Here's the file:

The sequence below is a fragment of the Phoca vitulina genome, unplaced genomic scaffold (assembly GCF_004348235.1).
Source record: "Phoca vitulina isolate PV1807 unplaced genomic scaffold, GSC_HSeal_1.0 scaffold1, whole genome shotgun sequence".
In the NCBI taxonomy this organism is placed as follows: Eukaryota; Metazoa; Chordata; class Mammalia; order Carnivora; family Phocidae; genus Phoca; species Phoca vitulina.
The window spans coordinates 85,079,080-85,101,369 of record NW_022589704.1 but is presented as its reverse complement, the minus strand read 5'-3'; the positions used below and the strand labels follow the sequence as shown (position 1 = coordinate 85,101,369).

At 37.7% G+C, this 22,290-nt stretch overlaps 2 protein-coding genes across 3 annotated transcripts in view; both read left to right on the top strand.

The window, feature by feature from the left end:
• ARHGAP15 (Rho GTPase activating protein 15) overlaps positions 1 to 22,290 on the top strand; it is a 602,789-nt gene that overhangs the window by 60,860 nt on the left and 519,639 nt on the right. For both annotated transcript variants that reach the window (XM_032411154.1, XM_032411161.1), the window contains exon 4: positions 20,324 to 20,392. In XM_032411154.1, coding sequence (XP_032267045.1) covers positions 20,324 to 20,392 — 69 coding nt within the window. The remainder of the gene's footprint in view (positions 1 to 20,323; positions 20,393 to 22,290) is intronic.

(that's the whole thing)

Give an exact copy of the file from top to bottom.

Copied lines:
The sequence below is a fragment of the Phoca vitulina genome, unplaced genomic scaffold (assembly GCF_004348235.1).
Source record: "Phoca vitulina isolate PV1807 unplaced genomic scaffold, GSC_HSeal_1.0 scaffold1, whole genome shotgun sequence".
In the NCBI taxonomy this organism is placed as follows: Eukaryota; Metazoa; Chordata; class Mammalia; order Carnivora; family Phocidae; genus Phoca; species Phoca vitulina.
The window spans coordinates 85,079,080-85,101,369 of record NW_022589704.1 but is presented as its reverse complement, the minus strand read 5'-3'; the positions used below and the strand labels follow the sequence as shown (position 1 = coordinate 85,101,369).

At 37.7% G+C, this 22,290-nt stretch overlaps 2 protein-coding genes across 3 annotated transcripts in view; both read left to right on the top strand.

The window, feature by feature from the left end:
• ARHGAP15 (Rho GTPase activating protein 15) overlaps positions 1 to 22,290 on the top strand; it is a 602,789-nt gene that overhangs the window by 60,860 nt on the left and 519,639 nt on the right. For both annotated transcript variants that reach the window (XM_032411154.1, XM_032411161.1), the window contains exon 4: positions 20,324 to 20,392. In XM_032411154.1, coding sequence (XP_032267045.1) covers positions 20,324 to 20,392 — 69 coding nt within the window. The remainder of the gene's footprint in view (positions 1 to 20,323; positions 20,393 to 22,290) is intronic.